Susan McCoy and the team at Garden Media Group have come up with a list of Garden Trends for 2012 that may just indicate that eco-friendly gardening has reached the tipping point to becoming the new norm.
Their 2012 Garden Trends Report predicts a generation of environmentally conscious Gen X & Y’s, driven by a desire to preserve and protect the earth’s resources, planting drought tolerant, low-maintenance gardens as food for their bodies as well as their souls.
“Plants are no longer a luxury, but a necessity for our lives,” says McCoy, trendspotter and outdoor living expert. “Plants can live without us, but we can’t live without plants.”
Here are some excerpts of what McCoy and her team of Garden Media Group trend spotters see for gardening in 2012.
Urban-Knights. A growing army of ‘urban-knights’ are creating oases wherever they can find a patch of earth. They’re planting shrubs, flowers, edibles and pop-up gardens on balconies, in alley ways, and on street parklets – even in abandoned buildings and walk-in shipping containers. From yard sharing and raising chickens to ‘step gardening’ and harvesting rain water, urban knights are finding a ‘new good life’ by getting grounded with the earth.
Eco-scaping. Beauty and sustainability are key. People want the “beauty and romance” of a garden with less work. “Gardeners want easy, low maintenance plants that give plenty of color.”
Occupy Local. People are “occupying” local farmers markets and joining CSA’s (Community Supported Agriculture) for fresh produce, plants and products. “Farmers markets are our new backyard veggie gardens and are becoming our local grocery store,” says McCoy. According to the U.S. Dept of Agriculture, sales of “locally produced food” reached $4.8 billion in 2008.They project that locally grown foods will generate $7 billion in sales dominated by fruit and veggies this year.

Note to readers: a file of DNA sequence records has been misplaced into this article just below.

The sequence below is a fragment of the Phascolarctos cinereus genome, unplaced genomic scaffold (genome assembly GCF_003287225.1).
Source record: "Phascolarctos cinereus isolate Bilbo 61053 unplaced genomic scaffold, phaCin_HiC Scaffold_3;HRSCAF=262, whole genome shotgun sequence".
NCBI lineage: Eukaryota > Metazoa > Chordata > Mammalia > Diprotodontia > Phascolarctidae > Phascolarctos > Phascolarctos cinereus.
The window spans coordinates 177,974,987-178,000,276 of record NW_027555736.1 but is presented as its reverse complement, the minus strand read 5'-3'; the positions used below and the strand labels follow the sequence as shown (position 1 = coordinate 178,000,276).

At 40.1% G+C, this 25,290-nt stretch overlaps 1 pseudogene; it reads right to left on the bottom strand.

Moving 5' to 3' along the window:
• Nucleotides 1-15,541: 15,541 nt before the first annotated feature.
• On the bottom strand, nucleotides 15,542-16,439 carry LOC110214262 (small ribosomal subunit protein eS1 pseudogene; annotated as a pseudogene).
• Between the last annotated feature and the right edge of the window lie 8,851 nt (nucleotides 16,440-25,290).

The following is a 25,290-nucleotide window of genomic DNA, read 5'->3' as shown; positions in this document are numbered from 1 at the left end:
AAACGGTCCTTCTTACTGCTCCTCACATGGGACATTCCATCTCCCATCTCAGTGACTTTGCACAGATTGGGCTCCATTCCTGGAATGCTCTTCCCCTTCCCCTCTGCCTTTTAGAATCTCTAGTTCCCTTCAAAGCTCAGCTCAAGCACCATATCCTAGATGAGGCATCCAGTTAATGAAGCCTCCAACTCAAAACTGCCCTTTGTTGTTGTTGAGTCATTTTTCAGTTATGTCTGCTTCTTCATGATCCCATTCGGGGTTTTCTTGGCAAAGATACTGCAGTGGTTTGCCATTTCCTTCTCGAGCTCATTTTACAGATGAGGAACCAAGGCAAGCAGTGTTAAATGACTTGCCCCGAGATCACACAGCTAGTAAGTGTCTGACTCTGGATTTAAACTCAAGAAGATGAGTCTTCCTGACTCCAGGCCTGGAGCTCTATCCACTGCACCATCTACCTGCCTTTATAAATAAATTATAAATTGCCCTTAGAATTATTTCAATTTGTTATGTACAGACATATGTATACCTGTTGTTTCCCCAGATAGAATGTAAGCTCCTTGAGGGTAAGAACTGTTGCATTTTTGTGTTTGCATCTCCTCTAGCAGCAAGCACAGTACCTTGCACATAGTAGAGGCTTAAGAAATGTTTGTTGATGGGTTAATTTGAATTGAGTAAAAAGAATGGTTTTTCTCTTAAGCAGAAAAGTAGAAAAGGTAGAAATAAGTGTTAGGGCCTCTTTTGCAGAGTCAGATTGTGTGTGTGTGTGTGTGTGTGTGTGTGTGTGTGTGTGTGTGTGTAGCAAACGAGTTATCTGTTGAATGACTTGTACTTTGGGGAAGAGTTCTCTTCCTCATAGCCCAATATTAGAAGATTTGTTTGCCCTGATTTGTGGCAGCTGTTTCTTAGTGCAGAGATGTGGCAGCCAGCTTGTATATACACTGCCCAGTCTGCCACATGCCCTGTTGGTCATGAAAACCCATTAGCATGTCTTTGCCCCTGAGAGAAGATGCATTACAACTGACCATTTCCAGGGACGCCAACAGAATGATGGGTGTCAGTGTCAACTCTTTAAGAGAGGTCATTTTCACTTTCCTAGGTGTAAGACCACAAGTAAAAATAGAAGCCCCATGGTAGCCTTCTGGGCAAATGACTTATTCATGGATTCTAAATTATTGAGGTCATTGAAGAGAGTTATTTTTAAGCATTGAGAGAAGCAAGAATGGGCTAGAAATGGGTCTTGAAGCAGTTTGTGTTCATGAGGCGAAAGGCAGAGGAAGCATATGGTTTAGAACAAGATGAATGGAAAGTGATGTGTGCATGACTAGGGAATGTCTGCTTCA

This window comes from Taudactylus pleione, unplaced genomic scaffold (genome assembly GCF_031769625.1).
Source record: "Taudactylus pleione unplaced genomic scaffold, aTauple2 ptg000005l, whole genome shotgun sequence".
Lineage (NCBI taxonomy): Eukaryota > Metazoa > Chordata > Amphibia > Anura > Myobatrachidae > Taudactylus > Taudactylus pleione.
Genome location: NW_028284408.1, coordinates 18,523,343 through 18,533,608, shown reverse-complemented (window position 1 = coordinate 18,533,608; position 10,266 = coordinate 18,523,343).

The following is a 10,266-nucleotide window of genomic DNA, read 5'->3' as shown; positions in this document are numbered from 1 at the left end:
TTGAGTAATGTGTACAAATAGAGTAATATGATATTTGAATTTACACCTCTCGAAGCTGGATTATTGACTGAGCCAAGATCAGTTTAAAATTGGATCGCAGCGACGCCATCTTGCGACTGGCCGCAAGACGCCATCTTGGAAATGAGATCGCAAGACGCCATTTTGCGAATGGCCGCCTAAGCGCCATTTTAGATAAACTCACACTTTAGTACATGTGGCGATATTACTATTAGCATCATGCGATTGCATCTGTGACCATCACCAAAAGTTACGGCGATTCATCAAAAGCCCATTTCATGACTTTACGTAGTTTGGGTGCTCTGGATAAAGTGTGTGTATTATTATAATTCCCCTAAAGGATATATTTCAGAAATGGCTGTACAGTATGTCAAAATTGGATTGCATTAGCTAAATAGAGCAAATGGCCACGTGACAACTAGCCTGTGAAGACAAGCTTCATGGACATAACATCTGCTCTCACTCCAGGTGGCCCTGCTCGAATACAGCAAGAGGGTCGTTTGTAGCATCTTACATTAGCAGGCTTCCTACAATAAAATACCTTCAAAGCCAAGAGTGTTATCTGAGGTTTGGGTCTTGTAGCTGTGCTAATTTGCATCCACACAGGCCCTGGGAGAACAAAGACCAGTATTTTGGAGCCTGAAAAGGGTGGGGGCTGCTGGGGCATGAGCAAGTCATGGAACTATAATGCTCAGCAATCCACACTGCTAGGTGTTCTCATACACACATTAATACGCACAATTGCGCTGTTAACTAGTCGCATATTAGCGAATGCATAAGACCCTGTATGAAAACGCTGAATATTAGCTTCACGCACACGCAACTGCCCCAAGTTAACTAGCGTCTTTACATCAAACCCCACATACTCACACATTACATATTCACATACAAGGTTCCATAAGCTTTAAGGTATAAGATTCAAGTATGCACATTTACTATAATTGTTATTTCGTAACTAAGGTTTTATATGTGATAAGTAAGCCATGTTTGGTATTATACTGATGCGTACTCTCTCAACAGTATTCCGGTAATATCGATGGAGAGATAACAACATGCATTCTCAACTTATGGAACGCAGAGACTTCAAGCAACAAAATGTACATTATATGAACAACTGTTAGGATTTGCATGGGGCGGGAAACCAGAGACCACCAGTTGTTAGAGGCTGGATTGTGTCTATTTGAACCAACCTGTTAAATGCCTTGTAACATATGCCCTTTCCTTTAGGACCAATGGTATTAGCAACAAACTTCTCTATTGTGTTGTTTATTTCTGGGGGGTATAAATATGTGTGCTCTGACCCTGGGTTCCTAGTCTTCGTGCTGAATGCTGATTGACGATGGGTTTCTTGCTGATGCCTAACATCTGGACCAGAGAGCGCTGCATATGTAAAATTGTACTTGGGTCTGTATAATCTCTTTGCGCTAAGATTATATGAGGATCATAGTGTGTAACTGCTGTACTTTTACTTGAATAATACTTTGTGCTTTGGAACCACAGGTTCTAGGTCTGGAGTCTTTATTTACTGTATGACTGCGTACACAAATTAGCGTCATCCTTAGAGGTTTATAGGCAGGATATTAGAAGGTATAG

Mindful Consumption. According to the 2010 Cone Survey, 83% of consumers still want to see more brands, products, and companies that support worthy causes. “We’ve finally moved from “me” to “we” and consider our earth and each other when we purchase,” says McCoy.
Water-Watchers. “There is no single issue greater than water,” says Dr.Hall. Recent drought and regional water restrictions are causing us to grow plants, flowers and vegetables with less water.
Seedlings. From the White House to the neighborhood schools, kids are learning how to grow their own food and take care of the planet. McCoy says we’ve ignored two generations of gardeners and need to get kids back to having fun growing things.
There is much more in the 2012 Garden Trends Report , which you can download from their website (in pdf format).
But the statement that stands out the most to me is this: A generation of gardeners that thinks of “we” instead of “me” when they garden has to bode very well for the future of our planet.